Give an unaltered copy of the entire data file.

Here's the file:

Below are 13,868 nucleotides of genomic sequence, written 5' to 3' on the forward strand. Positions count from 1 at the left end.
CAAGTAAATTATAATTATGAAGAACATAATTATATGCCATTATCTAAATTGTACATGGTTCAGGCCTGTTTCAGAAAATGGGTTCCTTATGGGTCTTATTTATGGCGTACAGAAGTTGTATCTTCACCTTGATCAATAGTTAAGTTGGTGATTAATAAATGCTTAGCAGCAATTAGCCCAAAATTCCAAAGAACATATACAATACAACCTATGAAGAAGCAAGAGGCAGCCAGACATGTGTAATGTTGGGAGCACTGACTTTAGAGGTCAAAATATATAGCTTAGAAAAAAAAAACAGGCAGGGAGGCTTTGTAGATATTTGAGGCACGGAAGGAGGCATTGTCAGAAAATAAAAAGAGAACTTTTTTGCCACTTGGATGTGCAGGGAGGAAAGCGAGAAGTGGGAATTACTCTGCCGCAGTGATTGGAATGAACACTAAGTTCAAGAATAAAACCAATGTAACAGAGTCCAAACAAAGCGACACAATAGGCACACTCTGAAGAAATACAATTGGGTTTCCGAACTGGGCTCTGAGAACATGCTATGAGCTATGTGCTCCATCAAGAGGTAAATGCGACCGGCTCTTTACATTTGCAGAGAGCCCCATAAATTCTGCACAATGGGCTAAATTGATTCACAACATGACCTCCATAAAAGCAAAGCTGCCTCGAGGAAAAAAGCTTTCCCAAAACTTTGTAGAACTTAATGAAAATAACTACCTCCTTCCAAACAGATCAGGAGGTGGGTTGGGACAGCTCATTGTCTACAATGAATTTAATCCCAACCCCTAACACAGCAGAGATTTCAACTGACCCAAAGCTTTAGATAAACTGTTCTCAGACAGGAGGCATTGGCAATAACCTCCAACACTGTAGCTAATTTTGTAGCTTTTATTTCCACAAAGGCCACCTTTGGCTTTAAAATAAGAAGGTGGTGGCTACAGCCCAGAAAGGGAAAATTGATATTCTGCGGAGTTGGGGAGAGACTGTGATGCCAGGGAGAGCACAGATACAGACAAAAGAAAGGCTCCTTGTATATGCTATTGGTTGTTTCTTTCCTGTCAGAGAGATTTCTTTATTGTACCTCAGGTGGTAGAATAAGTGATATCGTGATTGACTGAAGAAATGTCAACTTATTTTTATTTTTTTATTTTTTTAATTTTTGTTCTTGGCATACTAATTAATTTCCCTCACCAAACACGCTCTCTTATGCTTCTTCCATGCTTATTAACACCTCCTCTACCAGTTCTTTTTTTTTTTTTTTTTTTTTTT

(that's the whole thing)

Below are 13,868 nucleotides of genomic sequence, written 5' to 3' on the forward strand. Positions count from 1 at the left end.
CAAGTAAATTATAATTATGAAGAACATAATTATATGCCATTATCTAAATTGTACATGGTTCAGGCCTGTTTCAGAAAATGGGTTCCTTATGGGTCTTATTTATGGCGTACAGAAGTTGTATCTTCACCTTGATCAATAGTTAAGTTGGTGATTAATAAATGCTTAGCAGCAATTAGCCCAAAATTCCAAAGAACATATACAATACAACCTATGAAGAAGCAAGAGGCAGCCAGACATGTGTAATGTTGGGAGCACTGACTTTAGAGGTCAAAATATATAGCTTAGAAAAAAAAAACAGGCAGGGAGGCTTTGTAGATATTTGAGGCACGGAAGGAGGCATTGTCAGAAAATAAAAAGAGAACTTTTTTGCCACTTGGATGTGCAGGGAGGAAAGCGAGAAGTGGGAATTACTCTGCCGCAGTGATTGGAATGAACACTAAGTTCAAGAATAAAACCAATGTAACAGAGTCCAAACAAAGCGACACAATAGGCACACTCTGAAGAAATACAATTGGGTTTCCGAACTGGGCTCTGAGAACATGCTATGAGCTATGTGCTCCATCAAGAGGTAAATGCGACCGGCTCTTTACATTTGCAGAGAGCCCCATAAATTCTGCACAATGGGCTAAATTGATTCACAACATGACCTCCATAAAAGCAAAGCTGCCTCGAGGAAAAAAGCTTTCCCAAAACTTTGTAGAACTTAATGAAAATAACTACCTCCTTCCAAACAGATCAGGAGGTGGGTTGGGACAGCTCATTGTCTACAATGAATTTAATCCCAACCCCTAACACAGCAGAGATTTCAACTGACCCAAAGCTTTAGATAAACTGTTCTCAGACAGGAGGCATTGGCAATAACCTCCAACACTGTAGCTAATTTTGTAGCTTTTATTTCCACAAAGGCCACCTTTGGCTTTAAAATAAGAAGGTGGTGGCTACAGCCCAGAAAGGGAAAATTGATATTCTGCGGAGTTGGGGAGAGACTGTGATGCCAGGGAGAGCACAGATACAGACAAAAGAAAGGCTCCTTGTATATGCTATTGGTTGTTTCTTTCCTGTCAGAGAGATTTCTTTATTGTACCTCAGGTGGTAGAATAAGTGATATCGTGATTGACTGAAGAAATGTCAACTTATTTTTATTTTTTTATTTTTTTAATTTTTGTTCTTGGCATACTAATTAATTTCCCTCACCAAACACGCTCTCTTATGCTTCTTCCATGCTTATTAACACCTCCTCTACCAGTTCTTTTTTTTTTTTTTTTTTTTTTT